DEARBORN, MI — Michigan Republican Gov. Rick Snyder signed historic Medicaid expansion legislation into law in the same way the Legislature passed it: With bipartisan support.
Snyder was flanked by Democratic U.S. Rep. John Dingell, who authored part of the Affordable Care Act, as he put his pen to a plan designed to reform Medicaid and expand eligibility to nearly a half million people using federal funding available under the controversial law.
“This is about the health of fellow Michiganders,” Snyder said during a press conference at Oakwood Health Center in Dearborn. “The right answer is not to talk about politics, but to talk about our family of 10 million people.”
Dingell, who visited Lansing in June and urged state lawmakers to approve the Medicaid legislation, congratulated Snyder on the accomplishment and made a spirited pitch for bipartisan cooperation beyond the stage he stood on.
“For the sweet love of God, let’s understand that we have to work together to make our government work,” he said to applause. “Politics is a sport to many Americans, but it should not be a blood sport. We are all in this together.”
With Snyder’s signature, Michigan became just the third state led by both a Republican governor and Legislature to move forward with Medicaid expansion under the Affordable Care Act.
Snyder spent months lobbying members of his own party, and while a small majority of Republicans ended up voting against the measure, it passed through both the House and Senate with broad support from Democrats.
All told, 24 states and the District of Columbia are currently expected to expand eligibility beginning next year, according to a recent tally by the Kaiser Family Foundation.
Michigan’s expansion is likely to happen later than most, however, because Republicans in the Senate denied the measure immediate effect — meaning implementation cannot begin until late March or April.
“The easy part was getting the bill passed. The hard part is now in execution,” said state Rep. Mike Shirkey, R-Clark Lake, a conservative lawmaker who ended up backing Medicaid expansion after working to add unique reforms to the legislation.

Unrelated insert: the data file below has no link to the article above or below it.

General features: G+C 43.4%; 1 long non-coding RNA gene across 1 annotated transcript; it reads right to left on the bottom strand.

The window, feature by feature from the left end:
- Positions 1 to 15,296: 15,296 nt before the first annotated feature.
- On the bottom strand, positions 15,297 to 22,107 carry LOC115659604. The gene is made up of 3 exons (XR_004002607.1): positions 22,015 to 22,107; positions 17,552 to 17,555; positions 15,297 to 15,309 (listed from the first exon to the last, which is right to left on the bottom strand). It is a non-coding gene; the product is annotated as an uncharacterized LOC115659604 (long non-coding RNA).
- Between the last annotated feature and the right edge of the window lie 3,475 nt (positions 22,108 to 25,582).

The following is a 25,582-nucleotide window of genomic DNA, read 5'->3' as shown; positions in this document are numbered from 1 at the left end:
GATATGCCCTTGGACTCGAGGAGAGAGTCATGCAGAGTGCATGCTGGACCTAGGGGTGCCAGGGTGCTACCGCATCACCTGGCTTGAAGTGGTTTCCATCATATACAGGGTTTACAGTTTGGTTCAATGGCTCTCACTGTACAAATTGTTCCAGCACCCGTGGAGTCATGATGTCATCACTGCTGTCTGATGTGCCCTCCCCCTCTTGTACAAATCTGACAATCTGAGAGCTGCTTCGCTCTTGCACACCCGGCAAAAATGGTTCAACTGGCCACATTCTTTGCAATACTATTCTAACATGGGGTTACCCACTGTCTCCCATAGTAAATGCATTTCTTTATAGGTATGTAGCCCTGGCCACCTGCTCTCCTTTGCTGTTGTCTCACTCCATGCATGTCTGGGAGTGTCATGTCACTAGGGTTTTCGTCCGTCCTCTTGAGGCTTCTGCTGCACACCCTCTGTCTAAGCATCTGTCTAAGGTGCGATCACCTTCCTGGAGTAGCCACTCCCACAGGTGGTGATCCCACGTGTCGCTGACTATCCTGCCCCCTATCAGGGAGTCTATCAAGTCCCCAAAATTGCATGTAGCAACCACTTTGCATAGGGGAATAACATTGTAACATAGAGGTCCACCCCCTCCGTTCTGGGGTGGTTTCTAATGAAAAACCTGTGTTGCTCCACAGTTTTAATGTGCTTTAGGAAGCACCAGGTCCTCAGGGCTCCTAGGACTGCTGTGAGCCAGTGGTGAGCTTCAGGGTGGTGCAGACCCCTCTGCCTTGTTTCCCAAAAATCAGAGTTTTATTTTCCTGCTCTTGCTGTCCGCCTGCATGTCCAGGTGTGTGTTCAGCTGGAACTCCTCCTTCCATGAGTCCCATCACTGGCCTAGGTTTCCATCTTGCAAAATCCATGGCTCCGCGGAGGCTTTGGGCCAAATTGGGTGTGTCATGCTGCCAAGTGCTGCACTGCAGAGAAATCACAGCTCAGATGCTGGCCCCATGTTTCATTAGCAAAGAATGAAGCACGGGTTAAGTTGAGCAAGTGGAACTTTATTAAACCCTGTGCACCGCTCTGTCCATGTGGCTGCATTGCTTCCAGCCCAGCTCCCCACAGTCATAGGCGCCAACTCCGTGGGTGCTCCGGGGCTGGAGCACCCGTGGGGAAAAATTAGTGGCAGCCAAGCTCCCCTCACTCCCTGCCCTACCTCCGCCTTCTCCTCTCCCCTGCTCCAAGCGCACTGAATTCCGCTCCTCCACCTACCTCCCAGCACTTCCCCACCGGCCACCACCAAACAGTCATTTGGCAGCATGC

The “Healthy Michigan” plan, as the governor calls it, will require many new Medicaid recipients to pay income-based premiums that can be reduced through healthy lifestyle choices or increased if they choose to stay on Medicaid for more than four years.
The reforms will require two waivers from the Obama administration — one up front and another a few years from now. Michigan could still “opt out” of the expansion if the federal government denies either waiver or if long-term costs exceed early year general fund savings, which the Senate Fiscal Agency expects will happen in 2027-28.
If Michigan wins federal waivers, it will be able to access more than a billion dollars a year in federal funding as it expands Medicaid coverage to individuals earning up to 133 percent of the poverty level. That’s around $15,000 for an individual or $31,000 for a family of four.
The federal government is expected to cover the full cost of Medicaid expansion for three years before gradually reducing funding to 90 percent by 2021.
The Snyder administration estimates the expansion eventually will cover up to 470,000 new residents, allowing them to access primary care rather than seek expensive treatment at an emergency room.
Because the expanded Medicaid eligibility will cover some mental health services the state is currently paying for, Michigan stands to save roughly $200 million a year in general fund spending in initial years.